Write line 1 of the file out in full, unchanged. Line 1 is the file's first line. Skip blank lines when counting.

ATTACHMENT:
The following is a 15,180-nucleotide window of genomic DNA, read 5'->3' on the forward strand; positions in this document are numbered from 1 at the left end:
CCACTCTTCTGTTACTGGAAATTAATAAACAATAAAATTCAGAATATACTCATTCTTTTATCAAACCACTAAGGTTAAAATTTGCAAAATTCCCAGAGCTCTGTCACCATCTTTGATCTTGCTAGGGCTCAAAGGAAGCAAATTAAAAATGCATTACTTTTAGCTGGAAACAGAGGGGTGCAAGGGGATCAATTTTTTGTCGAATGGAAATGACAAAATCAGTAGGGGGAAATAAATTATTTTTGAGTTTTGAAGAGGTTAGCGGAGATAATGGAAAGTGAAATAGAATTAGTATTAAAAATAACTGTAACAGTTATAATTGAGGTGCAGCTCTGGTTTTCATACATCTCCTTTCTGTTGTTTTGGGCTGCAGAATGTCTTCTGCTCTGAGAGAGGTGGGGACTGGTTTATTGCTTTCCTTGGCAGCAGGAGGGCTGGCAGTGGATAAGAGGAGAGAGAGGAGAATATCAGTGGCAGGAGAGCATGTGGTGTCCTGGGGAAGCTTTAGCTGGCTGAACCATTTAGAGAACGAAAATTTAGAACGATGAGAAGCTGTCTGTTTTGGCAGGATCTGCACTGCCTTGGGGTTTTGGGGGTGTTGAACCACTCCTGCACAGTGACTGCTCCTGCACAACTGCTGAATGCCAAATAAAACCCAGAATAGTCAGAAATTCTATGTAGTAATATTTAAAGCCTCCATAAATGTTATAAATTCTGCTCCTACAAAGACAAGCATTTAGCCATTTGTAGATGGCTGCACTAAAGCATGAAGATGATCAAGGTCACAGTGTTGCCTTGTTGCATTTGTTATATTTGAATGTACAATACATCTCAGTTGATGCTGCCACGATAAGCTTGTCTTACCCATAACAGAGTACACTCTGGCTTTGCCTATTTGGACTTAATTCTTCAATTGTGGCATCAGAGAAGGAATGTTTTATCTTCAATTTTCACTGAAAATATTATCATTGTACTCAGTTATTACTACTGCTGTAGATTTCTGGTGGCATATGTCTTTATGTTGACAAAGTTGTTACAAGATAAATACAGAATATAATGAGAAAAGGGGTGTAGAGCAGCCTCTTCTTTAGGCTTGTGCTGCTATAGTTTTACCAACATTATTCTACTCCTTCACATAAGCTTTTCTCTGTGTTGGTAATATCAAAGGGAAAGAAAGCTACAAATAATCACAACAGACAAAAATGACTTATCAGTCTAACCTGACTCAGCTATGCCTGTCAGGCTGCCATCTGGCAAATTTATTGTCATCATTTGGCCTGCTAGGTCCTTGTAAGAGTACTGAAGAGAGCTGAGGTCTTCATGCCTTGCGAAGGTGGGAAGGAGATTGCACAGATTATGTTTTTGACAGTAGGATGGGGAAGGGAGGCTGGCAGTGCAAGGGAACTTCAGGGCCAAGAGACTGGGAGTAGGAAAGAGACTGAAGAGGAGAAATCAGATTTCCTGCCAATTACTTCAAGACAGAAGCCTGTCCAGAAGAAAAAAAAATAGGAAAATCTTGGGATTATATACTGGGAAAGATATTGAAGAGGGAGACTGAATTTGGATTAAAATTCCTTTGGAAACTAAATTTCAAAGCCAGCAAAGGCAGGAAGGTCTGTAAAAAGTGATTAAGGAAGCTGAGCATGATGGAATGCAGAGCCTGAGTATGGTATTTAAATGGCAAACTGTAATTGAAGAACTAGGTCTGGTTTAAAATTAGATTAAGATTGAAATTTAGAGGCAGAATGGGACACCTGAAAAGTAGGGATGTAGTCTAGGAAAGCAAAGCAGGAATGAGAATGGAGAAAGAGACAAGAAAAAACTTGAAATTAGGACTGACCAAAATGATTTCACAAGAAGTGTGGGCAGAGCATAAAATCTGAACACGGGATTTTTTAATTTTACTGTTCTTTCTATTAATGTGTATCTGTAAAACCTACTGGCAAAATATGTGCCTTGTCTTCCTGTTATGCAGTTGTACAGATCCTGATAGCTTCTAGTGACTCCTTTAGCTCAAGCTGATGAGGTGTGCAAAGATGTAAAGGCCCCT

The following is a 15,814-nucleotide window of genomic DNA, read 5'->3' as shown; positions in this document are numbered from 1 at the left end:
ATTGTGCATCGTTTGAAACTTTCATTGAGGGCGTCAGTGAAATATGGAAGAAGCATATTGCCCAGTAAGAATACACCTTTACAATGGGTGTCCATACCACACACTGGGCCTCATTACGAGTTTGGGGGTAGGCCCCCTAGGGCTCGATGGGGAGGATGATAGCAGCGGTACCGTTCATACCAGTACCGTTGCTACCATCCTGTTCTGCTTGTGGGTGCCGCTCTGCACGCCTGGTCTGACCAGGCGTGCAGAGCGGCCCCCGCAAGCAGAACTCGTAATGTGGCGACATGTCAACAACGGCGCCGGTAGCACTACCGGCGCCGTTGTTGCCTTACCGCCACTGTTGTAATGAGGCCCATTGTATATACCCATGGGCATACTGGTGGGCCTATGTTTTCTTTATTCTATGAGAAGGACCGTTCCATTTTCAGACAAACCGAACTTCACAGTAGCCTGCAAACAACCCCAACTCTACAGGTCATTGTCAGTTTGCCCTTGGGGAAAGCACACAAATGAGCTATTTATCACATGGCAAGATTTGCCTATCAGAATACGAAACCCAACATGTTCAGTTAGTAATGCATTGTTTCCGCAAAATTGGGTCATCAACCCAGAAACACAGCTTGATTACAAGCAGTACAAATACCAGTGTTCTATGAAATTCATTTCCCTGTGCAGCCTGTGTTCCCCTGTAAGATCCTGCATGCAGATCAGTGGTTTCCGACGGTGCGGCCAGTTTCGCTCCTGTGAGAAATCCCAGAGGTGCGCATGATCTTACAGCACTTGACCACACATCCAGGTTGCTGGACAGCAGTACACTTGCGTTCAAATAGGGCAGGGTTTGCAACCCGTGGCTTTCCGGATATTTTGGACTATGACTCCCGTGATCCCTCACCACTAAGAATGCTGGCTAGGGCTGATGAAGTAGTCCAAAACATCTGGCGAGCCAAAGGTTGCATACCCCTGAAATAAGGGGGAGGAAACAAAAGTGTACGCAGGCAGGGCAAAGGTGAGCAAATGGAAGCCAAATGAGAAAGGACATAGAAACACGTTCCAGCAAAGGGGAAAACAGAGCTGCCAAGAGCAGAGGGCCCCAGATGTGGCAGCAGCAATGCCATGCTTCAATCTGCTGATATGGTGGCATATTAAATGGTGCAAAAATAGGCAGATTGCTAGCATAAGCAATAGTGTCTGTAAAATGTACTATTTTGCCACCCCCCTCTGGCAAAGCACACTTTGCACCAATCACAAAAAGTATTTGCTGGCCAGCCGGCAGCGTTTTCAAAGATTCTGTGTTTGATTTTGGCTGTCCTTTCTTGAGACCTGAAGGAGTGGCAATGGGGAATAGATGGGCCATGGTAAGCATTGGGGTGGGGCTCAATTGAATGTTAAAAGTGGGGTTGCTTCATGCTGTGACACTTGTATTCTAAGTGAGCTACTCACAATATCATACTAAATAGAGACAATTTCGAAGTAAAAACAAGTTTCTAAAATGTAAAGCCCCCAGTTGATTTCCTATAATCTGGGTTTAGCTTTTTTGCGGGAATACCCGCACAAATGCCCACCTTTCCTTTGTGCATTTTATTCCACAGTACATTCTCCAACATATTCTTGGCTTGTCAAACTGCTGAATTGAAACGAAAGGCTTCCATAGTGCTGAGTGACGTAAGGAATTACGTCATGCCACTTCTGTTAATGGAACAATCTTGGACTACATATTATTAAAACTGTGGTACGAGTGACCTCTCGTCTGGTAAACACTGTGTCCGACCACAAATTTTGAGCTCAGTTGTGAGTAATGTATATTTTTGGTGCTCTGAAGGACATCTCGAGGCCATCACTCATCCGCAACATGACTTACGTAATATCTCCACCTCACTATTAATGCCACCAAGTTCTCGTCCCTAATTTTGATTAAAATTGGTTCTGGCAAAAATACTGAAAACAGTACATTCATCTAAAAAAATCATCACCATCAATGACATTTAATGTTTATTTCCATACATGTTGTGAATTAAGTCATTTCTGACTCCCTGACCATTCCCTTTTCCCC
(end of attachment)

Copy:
The following is a 15,180-nucleotide window of genomic DNA, read 5'->3' on the forward strand; positions in this document are numbered from 1 at the left end: